ArticleSharedImage-55262
If you love screeching, this is your box set.

When Kerr (and, I suspect, Michael McNeill, especially) want to be beautiful, no one does it better.  When they want to be loud, they make me want to run into my fall-out shelter and shut myself away from a world awaiting Soviet nukes.

2 thoughts on “Simple Minds: From Beauty to Bombast, the early 1980s

  1. Erik Heter

    I actually quite liked – no – LOVED ‘Once Upon a Time’, although admittedly it is the only Simple Minds album I’ve ever owned. Thus, I probably come at it from a different perspective than you do. Plus, it has strong associations with a rather good time in my life, which certainly adds to my appreciation.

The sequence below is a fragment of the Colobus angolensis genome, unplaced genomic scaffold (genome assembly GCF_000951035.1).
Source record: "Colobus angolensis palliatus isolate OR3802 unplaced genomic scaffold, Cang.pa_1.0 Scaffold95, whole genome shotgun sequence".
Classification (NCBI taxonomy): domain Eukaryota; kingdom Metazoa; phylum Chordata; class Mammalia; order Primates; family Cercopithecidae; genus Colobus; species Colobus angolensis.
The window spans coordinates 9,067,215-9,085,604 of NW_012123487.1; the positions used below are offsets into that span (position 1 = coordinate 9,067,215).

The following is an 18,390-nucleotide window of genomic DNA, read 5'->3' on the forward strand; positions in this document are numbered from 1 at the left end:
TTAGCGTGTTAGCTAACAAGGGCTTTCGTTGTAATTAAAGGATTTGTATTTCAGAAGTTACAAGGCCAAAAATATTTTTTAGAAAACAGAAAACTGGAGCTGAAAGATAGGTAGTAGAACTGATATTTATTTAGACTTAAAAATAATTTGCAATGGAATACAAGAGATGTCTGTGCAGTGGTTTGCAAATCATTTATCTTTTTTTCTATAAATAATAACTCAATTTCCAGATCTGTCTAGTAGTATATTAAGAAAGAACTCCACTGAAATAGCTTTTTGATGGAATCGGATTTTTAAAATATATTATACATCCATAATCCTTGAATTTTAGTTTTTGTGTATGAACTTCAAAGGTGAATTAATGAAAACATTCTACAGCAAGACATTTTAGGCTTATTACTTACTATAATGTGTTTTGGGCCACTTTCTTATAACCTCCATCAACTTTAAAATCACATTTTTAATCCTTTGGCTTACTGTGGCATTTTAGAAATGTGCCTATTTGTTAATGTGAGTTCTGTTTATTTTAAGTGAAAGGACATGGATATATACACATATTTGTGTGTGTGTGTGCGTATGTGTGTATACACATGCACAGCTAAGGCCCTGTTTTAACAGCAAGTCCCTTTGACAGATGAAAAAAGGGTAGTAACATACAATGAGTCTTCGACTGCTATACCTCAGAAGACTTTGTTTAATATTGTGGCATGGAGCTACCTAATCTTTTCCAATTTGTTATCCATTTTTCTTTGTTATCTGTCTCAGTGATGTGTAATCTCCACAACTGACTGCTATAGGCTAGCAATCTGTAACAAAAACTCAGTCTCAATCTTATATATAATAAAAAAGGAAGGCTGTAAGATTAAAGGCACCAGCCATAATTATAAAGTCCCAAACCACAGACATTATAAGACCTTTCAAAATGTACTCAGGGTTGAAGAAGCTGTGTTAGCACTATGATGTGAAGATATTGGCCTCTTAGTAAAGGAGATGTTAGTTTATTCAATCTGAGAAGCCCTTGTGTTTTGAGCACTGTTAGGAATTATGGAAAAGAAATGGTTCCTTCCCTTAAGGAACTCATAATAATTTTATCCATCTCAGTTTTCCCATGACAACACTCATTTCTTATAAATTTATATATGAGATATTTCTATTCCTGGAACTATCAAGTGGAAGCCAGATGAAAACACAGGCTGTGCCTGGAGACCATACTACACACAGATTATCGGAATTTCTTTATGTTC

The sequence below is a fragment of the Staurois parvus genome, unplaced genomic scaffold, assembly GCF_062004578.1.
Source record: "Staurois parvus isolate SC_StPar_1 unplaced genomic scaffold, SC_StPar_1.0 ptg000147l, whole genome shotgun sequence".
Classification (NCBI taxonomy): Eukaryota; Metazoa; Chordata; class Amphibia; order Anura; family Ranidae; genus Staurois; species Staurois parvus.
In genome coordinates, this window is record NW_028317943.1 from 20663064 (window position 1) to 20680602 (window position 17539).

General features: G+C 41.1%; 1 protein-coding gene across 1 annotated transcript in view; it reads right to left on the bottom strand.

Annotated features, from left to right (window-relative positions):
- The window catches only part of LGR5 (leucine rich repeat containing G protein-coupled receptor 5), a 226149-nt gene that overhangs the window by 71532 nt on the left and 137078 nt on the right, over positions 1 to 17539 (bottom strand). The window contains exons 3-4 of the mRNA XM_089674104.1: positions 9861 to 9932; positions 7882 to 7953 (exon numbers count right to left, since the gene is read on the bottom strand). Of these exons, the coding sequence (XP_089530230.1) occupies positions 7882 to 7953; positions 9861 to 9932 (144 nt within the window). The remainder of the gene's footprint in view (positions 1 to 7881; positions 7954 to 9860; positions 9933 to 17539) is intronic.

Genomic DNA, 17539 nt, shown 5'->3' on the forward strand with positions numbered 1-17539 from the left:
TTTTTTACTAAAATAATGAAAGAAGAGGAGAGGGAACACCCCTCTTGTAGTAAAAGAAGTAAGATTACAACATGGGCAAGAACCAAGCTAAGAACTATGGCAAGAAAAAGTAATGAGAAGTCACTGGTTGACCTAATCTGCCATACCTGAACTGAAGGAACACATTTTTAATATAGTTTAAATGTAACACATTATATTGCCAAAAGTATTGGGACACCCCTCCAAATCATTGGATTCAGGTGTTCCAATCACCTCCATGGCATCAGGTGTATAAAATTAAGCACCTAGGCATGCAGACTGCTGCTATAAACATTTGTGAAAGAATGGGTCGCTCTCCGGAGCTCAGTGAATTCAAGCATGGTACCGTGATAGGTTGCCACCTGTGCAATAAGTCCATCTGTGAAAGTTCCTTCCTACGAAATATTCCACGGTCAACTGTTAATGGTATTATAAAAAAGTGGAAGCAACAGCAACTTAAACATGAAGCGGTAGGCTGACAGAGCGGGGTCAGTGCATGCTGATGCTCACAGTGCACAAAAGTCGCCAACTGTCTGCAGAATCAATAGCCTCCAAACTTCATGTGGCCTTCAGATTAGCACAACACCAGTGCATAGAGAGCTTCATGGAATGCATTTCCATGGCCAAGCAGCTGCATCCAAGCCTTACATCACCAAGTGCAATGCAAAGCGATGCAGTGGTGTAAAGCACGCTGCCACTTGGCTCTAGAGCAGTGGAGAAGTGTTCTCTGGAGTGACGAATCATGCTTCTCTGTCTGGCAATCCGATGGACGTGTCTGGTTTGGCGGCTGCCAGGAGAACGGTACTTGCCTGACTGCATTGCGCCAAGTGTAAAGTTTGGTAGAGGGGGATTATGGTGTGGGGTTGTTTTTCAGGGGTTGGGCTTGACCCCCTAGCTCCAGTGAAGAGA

Like

  2. Pingback: [Music] Simple Minds: From Beauty to Bombast, the early 1980s — Progarchy – A Miscellany Of Tasteful…

Thoughts?

Fill in your details below or click an icon to log in:

WordPress.com Logo

You are commenting using your WordPress.com account. Log Out / Change )

Twitter picture

You are commenting using your Twitter account. Log Out / Change )

Facebook photo

You are commenting using your Facebook account. Log Out / Change )

Google+ photo

You are commenting using your Google+ account. Log Out / Change )

Connecting to %s